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It's a Sunday morning; but the year is 1927. Your Danish family and you are dressed in your best, but you’re not going out for lunch, you’re going - just like many other families and groups of friends - to watch the planes taking off. It's become almost a ritual in the city.
Copenhagen airport opened two years previously, in 1925. At the time, it consisted of a wooden terminal building, a couple of hangars, a hot-air balloon, a landing strip for seaplanes and a few fields used as runways. The grass was kept short by flocks of sheep, which were taken to shelter before take-offs and landings.
Copenhagen airport has come a long way since then, and not just in terms of passenger numbers per year; it’s because one night in September 1999 it was moved 3.8 kilometres from its original position.
Copenhagen was one of the first airports in the world to carry out an accurate analysis of its users’ behaviour when considering the expansion of a terminal. It was a new approach to the issue of crowd flows, and one which shows a strong desire to design a space that was fit for purpose and appropriate for its users.
Since the 1939 version, designed by Vilhelm Lauritzen, Copenhagen airport has always made the reception of travellers a high priority. It starts with the floors: in the check-in area they are paved in stone, but when travellers reach the upper floor to wait for their flights, they’re greeted by the warmth of wood.
This feature has remained constant over the years, although the airport is made up of a series of spaces conceived and built at different periods and - most of all - offering different experiences for users. The latest refurbishment had to take into account the needs of passengers flying beyond Europe on long-haul flights; it was carried out in 2015 by Schmidt Hammer Lassen Architects, who were asked to reimagine the extension of Pier C.
The architects opted to continue the hospitality-based approach, but they backed this with behaviour analyses carried out by experts. Gathering the data was a lengthy and meticulous process, and demonstrated that the flow of crowds through an airport is not random: people move around within the space in very different ways depending on whether they are alone or in groups, travelling for business or on holiday. Families obviously need comfortable places where they can relax and stay together, while someone who needs or chooses to work requires a spacious table and a high stool where they can concentrate.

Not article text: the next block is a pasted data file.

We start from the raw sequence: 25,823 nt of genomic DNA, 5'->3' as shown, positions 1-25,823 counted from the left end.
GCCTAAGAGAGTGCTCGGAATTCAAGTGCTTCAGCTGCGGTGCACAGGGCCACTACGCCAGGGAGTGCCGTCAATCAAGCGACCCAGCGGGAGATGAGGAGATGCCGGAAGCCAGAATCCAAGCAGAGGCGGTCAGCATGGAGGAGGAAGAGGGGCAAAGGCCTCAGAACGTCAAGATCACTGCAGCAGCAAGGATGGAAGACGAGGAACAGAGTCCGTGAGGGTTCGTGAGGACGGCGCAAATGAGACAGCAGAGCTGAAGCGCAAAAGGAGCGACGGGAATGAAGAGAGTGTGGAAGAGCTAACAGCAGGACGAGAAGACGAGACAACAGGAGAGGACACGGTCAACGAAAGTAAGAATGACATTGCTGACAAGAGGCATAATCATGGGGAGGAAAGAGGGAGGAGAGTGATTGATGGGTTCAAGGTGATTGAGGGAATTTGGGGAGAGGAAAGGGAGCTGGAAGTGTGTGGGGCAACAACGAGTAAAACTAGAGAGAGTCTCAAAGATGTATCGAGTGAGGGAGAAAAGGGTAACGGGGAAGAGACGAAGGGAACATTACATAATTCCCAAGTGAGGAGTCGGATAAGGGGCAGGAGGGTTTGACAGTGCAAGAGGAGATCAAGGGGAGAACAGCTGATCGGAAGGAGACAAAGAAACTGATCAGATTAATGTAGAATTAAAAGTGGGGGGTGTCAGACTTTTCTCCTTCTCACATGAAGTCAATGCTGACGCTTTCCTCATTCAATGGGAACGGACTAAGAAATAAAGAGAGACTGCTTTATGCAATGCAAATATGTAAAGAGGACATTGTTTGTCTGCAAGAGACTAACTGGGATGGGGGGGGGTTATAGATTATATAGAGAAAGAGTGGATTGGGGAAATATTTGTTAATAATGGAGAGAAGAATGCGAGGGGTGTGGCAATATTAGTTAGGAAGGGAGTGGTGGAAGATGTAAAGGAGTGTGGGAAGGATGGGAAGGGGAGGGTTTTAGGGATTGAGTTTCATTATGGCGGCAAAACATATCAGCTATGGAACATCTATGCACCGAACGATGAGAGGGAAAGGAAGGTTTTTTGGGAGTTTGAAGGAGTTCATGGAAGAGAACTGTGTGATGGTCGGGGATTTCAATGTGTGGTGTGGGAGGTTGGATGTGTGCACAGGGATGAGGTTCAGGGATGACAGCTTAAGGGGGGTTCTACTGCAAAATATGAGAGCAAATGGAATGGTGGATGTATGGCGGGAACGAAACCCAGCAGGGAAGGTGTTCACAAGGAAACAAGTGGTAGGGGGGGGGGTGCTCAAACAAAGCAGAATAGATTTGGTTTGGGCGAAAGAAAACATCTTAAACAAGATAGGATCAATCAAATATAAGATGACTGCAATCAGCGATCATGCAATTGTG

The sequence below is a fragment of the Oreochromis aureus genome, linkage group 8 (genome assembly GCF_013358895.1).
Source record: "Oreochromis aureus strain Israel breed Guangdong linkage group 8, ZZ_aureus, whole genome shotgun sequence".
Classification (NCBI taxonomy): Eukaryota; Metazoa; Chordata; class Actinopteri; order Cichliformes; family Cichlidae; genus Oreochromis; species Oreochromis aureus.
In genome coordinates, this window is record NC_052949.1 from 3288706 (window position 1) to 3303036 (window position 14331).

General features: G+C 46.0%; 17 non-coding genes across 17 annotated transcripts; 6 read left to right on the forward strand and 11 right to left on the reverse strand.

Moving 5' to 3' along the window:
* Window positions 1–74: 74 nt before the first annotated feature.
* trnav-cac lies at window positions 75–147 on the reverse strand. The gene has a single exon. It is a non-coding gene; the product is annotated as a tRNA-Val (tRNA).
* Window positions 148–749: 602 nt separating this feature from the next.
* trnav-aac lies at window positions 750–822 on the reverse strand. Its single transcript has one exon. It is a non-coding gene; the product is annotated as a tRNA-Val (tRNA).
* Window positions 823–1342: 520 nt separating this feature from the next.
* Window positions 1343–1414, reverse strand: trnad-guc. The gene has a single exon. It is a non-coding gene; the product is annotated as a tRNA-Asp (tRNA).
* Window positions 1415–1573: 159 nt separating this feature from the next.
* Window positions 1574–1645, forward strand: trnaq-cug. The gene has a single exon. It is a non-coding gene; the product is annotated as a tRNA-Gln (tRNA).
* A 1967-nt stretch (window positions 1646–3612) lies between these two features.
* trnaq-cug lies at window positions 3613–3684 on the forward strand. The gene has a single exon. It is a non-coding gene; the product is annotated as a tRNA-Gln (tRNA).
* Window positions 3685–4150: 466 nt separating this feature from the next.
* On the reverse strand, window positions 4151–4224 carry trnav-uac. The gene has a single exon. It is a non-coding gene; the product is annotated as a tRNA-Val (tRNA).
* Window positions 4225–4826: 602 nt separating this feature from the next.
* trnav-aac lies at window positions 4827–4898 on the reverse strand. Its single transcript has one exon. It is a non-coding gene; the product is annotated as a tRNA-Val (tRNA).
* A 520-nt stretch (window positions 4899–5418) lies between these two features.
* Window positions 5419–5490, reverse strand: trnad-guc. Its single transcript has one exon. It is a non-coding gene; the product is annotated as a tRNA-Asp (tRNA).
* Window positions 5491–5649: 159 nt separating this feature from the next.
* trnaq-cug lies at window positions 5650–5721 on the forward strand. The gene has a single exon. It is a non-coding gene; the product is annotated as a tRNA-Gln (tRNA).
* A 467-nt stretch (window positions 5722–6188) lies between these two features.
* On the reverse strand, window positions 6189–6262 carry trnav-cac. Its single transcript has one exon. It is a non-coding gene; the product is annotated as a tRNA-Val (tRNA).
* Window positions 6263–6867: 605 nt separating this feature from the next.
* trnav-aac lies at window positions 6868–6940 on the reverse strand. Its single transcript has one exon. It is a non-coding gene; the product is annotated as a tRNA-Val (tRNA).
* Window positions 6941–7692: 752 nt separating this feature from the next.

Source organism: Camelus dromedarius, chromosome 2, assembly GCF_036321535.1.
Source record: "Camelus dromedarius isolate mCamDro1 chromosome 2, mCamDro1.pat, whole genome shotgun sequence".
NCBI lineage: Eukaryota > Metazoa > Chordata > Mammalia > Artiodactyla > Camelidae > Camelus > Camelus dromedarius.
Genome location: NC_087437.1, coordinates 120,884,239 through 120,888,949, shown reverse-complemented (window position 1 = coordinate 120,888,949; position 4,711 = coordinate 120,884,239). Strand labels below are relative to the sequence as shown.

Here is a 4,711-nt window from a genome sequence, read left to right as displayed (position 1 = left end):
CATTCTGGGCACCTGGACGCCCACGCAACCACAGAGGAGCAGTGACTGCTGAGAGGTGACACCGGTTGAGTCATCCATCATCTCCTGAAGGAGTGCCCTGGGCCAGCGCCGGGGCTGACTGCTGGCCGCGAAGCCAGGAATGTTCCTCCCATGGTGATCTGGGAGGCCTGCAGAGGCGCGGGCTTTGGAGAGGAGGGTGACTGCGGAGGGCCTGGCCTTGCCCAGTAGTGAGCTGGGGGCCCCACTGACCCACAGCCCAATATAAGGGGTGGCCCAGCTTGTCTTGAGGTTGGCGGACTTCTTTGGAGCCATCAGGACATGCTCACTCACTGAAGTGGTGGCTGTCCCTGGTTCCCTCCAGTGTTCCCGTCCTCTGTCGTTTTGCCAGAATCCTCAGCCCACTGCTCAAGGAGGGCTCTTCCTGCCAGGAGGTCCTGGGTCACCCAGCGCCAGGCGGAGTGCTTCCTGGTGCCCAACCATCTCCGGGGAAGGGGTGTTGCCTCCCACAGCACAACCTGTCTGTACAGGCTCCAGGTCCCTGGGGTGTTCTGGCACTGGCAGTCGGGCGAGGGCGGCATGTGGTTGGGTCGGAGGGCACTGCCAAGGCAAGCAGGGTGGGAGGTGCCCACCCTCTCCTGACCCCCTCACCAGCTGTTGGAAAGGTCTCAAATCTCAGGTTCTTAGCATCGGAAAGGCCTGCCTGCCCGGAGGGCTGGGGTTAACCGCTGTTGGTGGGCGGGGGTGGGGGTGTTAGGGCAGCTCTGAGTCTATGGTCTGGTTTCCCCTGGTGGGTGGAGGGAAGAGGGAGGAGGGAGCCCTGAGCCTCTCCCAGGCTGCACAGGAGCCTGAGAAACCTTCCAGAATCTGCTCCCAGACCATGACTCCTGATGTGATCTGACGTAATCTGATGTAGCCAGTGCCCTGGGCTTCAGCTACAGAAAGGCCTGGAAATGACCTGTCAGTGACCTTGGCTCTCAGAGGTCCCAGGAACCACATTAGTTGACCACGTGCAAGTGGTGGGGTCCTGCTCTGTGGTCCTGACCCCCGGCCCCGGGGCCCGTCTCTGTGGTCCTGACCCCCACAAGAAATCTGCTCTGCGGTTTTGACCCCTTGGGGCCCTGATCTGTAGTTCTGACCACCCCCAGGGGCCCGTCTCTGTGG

The first step, then, was to reconcile the diverse needs of travellers with the creation of a calm atmosphere in which relaxation and discretion were prioritised.
The furniture for Pier C was commissioned from Fritz Hansen, the iconic Danish design company. Series 7 chairs and Dot stools in dark tones stand out in the immaculate and brightly-lit setting, making passengers immediately aware of the identity of the place and the country they are in.
In this area, nothing is left to chance. The behavioural study showed that the classic rows of connected seating are in fact not at all functional: people tend to sit in the second or third seat in each row, avoiding the first and the central area. And so Fritz Hansen’s chairs were arranged in groups of not more than five, following a scheme reminiscent of Tetris: in this way people group themselves naturally in the place most appropriate for them, without the need for instructions which would interrupt the relaxed atmosphere.
Not all the chairs are equal, and not only in their arrangement: some are lacquered, others have armrests, the ones near the windows are padded for extra comfort, unlike the seats near the corridors, which are chosen by people who need to move on quickly and without hindrance.
Furthermore, all the chairs and stools are in the column-mounted version, to increase the feeling of height and lightness created by the architecture.
In this setting, every detail perfectly displays meticulous care and the identity of Scandinavian design, without acting to the detriment of travellers’ comfort.
The aesthetic is highly impactful, and the design is not merely an add-on, but rather the essence that orchestrates the whole.
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